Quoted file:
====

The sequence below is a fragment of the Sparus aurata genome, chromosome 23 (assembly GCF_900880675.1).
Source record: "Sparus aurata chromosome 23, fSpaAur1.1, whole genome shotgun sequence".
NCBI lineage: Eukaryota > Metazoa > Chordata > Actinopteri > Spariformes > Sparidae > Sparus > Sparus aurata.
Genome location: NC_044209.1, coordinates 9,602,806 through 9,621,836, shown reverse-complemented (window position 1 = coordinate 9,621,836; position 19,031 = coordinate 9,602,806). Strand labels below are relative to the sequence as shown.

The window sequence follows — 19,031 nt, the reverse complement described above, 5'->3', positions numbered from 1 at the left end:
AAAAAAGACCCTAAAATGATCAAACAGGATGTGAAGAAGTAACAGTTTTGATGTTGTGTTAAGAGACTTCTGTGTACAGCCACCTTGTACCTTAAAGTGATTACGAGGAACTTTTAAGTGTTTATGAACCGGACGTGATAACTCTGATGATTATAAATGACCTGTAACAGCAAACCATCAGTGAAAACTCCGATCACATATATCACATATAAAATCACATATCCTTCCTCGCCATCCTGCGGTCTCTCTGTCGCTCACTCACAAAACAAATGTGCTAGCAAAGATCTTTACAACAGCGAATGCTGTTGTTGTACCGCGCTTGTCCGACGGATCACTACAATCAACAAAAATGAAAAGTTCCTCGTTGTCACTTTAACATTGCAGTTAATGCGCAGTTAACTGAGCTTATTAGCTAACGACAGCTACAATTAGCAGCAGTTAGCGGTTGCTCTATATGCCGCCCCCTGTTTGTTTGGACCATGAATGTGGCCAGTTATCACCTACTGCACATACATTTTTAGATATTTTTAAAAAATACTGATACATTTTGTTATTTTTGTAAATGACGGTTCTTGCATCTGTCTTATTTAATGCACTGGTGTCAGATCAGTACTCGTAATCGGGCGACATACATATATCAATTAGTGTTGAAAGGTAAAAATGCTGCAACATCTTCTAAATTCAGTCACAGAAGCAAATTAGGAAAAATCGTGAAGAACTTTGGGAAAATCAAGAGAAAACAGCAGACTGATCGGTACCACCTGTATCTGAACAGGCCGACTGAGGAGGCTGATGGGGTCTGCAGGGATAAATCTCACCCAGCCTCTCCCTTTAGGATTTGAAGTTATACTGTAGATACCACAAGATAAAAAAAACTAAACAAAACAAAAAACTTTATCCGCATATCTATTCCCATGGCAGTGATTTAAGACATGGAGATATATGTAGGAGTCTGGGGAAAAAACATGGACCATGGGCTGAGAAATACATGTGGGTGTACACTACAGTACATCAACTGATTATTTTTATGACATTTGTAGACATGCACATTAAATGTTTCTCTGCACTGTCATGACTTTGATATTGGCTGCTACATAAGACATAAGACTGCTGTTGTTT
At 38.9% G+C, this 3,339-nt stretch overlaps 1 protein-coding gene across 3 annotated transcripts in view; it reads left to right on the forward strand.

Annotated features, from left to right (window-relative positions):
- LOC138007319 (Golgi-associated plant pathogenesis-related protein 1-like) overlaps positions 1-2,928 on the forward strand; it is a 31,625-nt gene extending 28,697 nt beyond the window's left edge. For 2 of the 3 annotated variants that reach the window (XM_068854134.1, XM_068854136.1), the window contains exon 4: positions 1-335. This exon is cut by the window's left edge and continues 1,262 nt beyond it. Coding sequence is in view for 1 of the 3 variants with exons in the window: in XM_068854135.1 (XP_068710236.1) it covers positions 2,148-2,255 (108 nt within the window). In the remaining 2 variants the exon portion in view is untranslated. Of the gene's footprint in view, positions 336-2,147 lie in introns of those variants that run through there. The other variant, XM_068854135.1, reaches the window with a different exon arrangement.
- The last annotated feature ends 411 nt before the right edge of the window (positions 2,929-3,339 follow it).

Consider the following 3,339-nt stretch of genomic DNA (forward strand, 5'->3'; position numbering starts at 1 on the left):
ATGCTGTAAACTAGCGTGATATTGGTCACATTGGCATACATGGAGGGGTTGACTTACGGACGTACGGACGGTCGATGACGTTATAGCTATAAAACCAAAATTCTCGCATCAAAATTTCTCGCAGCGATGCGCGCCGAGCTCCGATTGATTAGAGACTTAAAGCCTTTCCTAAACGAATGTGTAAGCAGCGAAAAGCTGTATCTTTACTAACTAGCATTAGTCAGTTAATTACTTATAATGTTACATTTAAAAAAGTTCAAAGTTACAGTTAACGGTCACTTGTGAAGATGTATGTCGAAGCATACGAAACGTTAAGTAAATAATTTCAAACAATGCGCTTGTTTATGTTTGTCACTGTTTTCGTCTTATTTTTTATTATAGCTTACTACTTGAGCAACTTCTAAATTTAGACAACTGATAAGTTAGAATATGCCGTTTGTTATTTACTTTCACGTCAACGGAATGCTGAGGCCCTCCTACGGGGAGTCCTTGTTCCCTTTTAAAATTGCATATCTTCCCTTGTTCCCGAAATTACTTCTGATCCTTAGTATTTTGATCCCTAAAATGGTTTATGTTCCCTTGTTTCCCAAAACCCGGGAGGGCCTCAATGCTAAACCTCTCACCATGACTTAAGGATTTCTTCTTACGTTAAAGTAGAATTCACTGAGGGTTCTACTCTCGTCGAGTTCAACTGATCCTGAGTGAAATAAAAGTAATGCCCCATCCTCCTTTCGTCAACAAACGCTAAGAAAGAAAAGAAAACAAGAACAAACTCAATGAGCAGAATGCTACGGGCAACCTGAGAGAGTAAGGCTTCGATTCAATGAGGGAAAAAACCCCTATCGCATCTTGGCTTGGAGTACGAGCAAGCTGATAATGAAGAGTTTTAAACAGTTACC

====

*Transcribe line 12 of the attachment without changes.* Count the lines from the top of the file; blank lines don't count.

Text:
ATGCTGTAAACTAGCGTGATATTGGTCACATTGGCATACATGGAGGGGTTGACTTACGGACGTACGGACGGTCGATGACGTTATAGCTATAAAACCAAAATTCTCGCATCAAAATTTCTCGCAGCGATGCGCGCCGAGCTCCGATTGATTAGAGACTTAAAGCCTTTCCTAAACGAATGTGTAAGCAGCGAAAAGCTGTATCTTTACTAACTAGCATTAGTCAGTTAATTACTTATAATGTTACATTTAAAAAAGTTCAAAGTTACAGTTAACGGTCACTTGTGAAGATGTATGTCGAAGCATACGAAACGTTAAGTAAATAATTTCAAACAATGCGCTTGTTTATGTTTGTCACTGTTTTCGTCTTATTTTTTATTATAGCTTACTACTTGAGCAACTTCTAAATTTAGACAACTGATAAGTTAGAATATGCCGTTTGTTATTTACTTTCACGTCAACGGAATGCTGAGGCCCTCCTACGGGGAGTCCTTGTTCCCTTTTAAAATTGCATATCTTCCCTTGTTCCCGAAATTACTTCTGATCCTTAGTATTTTGATCCCTAAAATGGTTTATGTTCCCTTGTTTCCCAAAACCCGGGAGGGCCTCAATGCTAAACCTCTCACCATGACTTAAGGATTTCTTCTTACGTTAAAGTAGAATTCACTGAGGGTTCTACTCTCGTCGAGTTCAACTGATCCTGAGTGAAATAAAAGTAATGCCCCATCCTCCTTTCGTCAACAAACGCTAAGAAAGAAAAGAAAACAAGAACAAACTCAATGAGCAGAATGCTACGGGCAACCTGAGAGAGTAAGGCTTCGATTCAATGAGGGAAAAAACCCCTATCGCATCTTGGCTTGGAGTACGAGCAAGCTGATAATGAAGAGTTTTAAACAGTTACC